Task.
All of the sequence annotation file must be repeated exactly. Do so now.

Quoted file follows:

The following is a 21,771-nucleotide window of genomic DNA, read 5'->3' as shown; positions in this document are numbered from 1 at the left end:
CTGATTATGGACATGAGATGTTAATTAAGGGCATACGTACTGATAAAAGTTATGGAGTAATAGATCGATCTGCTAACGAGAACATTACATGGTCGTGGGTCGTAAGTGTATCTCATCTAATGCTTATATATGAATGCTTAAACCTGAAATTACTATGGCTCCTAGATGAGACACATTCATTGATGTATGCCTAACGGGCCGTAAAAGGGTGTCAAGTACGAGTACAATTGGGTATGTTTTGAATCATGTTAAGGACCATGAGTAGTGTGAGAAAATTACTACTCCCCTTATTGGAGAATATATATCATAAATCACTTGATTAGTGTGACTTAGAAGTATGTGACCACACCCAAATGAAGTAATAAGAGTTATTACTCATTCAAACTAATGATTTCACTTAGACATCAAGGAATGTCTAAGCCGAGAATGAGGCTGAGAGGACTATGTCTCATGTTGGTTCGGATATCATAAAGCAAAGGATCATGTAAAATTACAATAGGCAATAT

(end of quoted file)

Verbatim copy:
The following is a 21,771-nucleotide window of genomic DNA, read 5'->3' as shown; positions in this document are numbered from 1 at the left end:
CTGATTATGGACATGAGATGTTAATTAAGGGCATACGTACTGATAAAAGTTATGGAGTAATAGATCGATCTGCTAACGAGAACATTACATGGTCGTGGGTCGTAAGTGTATCTCATCTAATGCTTATATATGAATGCTTAAACCTGAAATTACTATGGCTCCTAGATGAGACACATTCATTGATGTATGCCTAACGGGCCGTAAAAGGGTGTCAAGTACGAGTACAATTGGGTATGTTTTGAATCATGTTAAGGACCATGAGTAGTGTGAGAAAATTACTACTCCCCTTATTGGAGAATATATATCATAAATCACTTGATTAGTGTGACTTAGAAGTATGTGACCACACCCAAATGAAGTAATAAGAGTTATTACTCATTCAAACTAATGATTTCACTTAGACATCAAGGAATGTCTAAGCCGAGAATGAGGCTGAGAGGACTATGTCTCATGTTGGTTCGGATATCATAAAGCAAAGGATCATGTAAAATTACAATAGGCAATAT